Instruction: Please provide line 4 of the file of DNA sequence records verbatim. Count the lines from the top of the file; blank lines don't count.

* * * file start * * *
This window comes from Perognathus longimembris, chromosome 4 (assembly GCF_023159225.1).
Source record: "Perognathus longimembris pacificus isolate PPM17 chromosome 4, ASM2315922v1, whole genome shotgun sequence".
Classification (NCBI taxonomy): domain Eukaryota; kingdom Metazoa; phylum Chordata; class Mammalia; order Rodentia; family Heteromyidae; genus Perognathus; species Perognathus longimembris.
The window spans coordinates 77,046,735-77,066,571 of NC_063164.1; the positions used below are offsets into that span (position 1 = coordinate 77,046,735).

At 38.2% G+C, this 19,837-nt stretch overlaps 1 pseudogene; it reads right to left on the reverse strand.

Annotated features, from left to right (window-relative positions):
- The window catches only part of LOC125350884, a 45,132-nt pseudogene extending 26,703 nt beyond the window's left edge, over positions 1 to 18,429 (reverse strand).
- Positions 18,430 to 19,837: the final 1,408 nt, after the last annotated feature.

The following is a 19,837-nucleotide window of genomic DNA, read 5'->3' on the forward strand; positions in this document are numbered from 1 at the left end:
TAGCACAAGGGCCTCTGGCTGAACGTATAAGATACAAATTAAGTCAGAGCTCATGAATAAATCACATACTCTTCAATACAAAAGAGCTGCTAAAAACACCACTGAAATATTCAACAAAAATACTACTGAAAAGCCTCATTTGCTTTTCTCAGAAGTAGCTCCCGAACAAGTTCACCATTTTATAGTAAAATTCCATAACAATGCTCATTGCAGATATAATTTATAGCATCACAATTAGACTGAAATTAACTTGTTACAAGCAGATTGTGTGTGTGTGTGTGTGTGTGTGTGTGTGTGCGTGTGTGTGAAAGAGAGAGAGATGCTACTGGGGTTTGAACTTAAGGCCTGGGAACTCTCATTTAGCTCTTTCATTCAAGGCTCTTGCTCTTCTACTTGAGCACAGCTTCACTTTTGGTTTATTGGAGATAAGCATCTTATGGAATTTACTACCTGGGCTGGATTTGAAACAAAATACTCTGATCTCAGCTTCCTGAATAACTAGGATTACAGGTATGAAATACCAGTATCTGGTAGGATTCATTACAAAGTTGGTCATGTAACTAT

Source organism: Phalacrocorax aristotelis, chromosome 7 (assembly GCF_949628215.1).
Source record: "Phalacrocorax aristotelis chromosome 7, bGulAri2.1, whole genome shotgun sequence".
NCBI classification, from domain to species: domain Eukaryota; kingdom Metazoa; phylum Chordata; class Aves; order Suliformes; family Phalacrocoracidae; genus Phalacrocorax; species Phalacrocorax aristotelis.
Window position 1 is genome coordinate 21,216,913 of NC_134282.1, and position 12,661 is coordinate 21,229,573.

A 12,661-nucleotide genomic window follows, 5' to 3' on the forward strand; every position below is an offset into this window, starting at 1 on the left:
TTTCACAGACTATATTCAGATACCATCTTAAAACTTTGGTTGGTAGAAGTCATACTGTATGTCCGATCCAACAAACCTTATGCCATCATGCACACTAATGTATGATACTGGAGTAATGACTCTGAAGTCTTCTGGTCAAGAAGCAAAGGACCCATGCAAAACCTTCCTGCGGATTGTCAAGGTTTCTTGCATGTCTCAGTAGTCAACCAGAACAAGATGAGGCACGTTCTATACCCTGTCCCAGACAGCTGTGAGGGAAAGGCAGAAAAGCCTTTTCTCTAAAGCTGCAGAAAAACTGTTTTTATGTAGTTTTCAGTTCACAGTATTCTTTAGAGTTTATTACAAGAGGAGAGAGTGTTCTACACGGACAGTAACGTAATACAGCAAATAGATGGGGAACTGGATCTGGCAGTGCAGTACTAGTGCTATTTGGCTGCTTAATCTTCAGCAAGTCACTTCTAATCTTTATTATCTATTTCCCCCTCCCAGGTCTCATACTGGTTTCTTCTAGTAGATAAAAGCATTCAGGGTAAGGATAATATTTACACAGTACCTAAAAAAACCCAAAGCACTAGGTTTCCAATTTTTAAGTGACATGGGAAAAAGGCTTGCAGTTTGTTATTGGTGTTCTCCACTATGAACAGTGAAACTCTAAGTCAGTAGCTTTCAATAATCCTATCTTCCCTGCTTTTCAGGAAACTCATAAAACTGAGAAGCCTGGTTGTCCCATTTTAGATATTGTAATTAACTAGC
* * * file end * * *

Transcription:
The window spans coordinates 77,046,735-77,066,571 of NC_063164.1; the positions used below are offsets into that span (position 1 = coordinate 77,046,735).